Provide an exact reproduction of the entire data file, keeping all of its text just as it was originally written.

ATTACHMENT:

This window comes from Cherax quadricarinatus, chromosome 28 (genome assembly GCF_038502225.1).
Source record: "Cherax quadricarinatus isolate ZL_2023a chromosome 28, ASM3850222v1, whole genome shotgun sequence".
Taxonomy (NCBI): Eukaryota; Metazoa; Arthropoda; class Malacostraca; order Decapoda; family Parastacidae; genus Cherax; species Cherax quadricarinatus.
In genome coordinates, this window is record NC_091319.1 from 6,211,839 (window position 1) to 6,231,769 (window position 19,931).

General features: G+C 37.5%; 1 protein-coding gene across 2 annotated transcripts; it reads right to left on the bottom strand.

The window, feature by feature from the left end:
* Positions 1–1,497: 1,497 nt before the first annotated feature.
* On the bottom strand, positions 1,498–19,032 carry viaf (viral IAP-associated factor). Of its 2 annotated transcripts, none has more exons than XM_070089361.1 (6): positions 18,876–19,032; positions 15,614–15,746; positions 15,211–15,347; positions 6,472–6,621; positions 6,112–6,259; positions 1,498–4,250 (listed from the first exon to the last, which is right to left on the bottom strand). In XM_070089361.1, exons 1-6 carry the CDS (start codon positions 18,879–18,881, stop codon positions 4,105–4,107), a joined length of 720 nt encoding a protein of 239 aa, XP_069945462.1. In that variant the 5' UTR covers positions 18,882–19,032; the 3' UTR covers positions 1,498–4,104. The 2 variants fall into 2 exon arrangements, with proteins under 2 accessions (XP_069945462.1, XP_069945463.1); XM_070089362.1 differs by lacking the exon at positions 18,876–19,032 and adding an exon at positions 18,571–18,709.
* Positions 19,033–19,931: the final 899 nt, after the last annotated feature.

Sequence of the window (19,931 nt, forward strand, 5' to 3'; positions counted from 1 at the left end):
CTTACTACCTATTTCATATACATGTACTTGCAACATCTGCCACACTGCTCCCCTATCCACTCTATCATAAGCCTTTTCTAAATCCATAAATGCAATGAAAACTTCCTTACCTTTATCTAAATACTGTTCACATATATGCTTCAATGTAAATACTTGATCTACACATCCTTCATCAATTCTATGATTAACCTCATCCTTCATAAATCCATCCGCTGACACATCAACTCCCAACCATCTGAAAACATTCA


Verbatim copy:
This window comes from Cherax quadricarinatus, chromosome 28 (genome assembly GCF_038502225.1).
Source record: "Cherax quadricarinatus isolate ZL_2023a chromosome 28, ASM3850222v1, whole genome shotgun sequence".
Taxonomy (NCBI): Eukaryota; Metazoa; Arthropoda; class Malacostraca; order Decapoda; family Parastacidae; genus Cherax; species Cherax quadricarinatus.
In genome coordinates, this window is record NC_091319.1 from 6,211,839 (window position 1) to 6,231,769 (window position 19,931).

General features: G+C 37.5%; 1 protein-coding gene across 2 annotated transcripts; it reads right to left on the bottom strand.

The window, feature by feature from the left end:
* Positions 1–1,497: 1,497 nt before the first annotated feature.
* On the bottom strand, positions 1,498–19,032 carry viaf (viral IAP-associated factor). Of its 2 annotated transcripts, none has more exons than XM_070089361.1 (6): positions 18,876–19,032; positions 15,614–15,746; positions 15,211–15,347; positions 6,472–6,621; positions 6,112–6,259; positions 1,498–4,250 (listed from the first exon to the last, which is right to left on the bottom strand). In XM_070089361.1, exons 1-6 carry the CDS (start codon positions 18,879–18,881, stop codon positions 4,105–4,107), a joined length of 720 nt encoding a protein of 239 aa, XP_069945462.1. In that variant the 5' UTR covers positions 18,882–19,032; the 3' UTR covers positions 1,498–4,104. The 2 variants fall into 2 exon arrangements, with proteins under 2 accessions (XP_069945462.1, XP_069945463.1); XM_070089362.1 differs by lacking the exon at positions 18,876–19,032 and adding an exon at positions 18,571–18,709.
* Positions 19,033–19,931: the final 899 nt, after the last annotated feature.

Sequence of the window (19,931 nt, forward strand, 5' to 3'; positions counted from 1 at the left end):
CTTACTACCTATTTCATATACATGTACTTGCAACATCTGCCACACTGCTCCCCTATCCACTCTATCATAAGCCTTTTCTAAATCCATAAATGCAATGAAAACTTCCTTACCTTTATCTAAATACTGTTCACATATATGCTTCAATGTAAATACTTGATCTACACATCCTTCATCAATTCTATGATTAACCTCATCCTTCATAAATCCATCCGCTGACACATCAACTCCCAACCATCTGAAAACATTCA